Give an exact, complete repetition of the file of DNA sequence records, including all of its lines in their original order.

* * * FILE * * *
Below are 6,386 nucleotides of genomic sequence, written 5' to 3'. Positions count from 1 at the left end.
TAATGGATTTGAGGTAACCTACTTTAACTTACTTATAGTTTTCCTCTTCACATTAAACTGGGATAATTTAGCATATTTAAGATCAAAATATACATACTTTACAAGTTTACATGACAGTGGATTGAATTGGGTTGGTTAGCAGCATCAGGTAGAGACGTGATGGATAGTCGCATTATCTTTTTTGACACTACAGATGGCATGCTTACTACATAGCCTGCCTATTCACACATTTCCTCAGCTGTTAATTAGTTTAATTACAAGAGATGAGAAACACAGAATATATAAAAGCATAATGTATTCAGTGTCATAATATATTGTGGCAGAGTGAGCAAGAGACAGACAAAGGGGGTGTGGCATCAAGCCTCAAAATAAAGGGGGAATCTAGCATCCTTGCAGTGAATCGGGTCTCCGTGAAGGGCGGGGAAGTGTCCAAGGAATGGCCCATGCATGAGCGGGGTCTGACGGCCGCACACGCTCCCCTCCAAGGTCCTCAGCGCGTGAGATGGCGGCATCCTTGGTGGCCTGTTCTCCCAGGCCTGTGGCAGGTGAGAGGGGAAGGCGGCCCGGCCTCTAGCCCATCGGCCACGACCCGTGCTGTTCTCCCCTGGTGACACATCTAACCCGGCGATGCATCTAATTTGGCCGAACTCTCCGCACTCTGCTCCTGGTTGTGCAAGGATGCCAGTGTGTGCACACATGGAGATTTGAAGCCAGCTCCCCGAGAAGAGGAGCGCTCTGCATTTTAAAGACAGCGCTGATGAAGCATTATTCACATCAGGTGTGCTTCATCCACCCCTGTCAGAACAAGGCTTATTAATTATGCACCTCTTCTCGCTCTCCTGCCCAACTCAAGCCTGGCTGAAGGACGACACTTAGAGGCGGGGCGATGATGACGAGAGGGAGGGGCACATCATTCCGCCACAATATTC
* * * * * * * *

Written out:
Below are 6,386 nucleotides of genomic sequence, written 5' to 3'. Positions count from 1 at the left end.
TAATGGATTTGAGGTAACCTACTTTAACTTACTTATAGTTTTCCTCTTCACATTAAACTGGGATAATTTAGCATATTTAAGATCAAAATATACATACTTTACAAGTTTACATGACAGTGGATTGAATTGGGTTGGTTAGCAGCATCAGGTAGAGACGTGATGGATAGTCGCATTATCTTTTTTGACACTACAGATGGCATGCTTACTACATAGCCTGCCTATTCACACATTTCCTCAGCTGTTAATTAGTTTAATTACAAGAGATGAGAAACACAGAATATATAAAAGCATAATGTATTCAGTGTCATAATATATTGTGGCAGAGTGAGCAAGAGACAGACAAAGGGGGTGTGGCATCAAGCCTCAAAATAAAGGGGGAATCTAGCATCCTTGCAGTGAATCGGGTCTCCGTGAAGGGCGGGGAAGTGTCCAAGGAATGGCCCATGCATGAGCGGGGTCTGACGGCCGCACACGCTCCCCTCCAAGGTCCTCAGCGCGTGAGATGGCGGCATCCTTGGTGGCCTGTTCTCCCAGGCCTGTGGCAGGTGAGAGGGGAAGGCGGCCCGGCCTCTAGCCCATCGGCCACGACCCGTGCTGTTCTCCCCTGGTGACACATCTAACCCGGCGATGCATCTAATTTGGCCGAACTCTCCGCACTCTGCTCCTGGTTGTGCAAGGATGCCAGTGTGTGCACACATGGAGATTTGAAGCCAGCTCCCCGAGAAGAGGAGCGCTCTGCATTTTAAAGACAGCGCTGATGAAGCATTATTCACATCAGGTGTGCTTCATCCACCCCTGTCAGAACAAGGCTTATTAATTATGCACCTCTTCTCGCTCTCCTGCCCAACTCAAGCCTGGCTGAAGGACGACACTTAGAGGCGGGGCGATGATGACGAGAGGGAGGGGCACATCATTCCGCCACAATATTC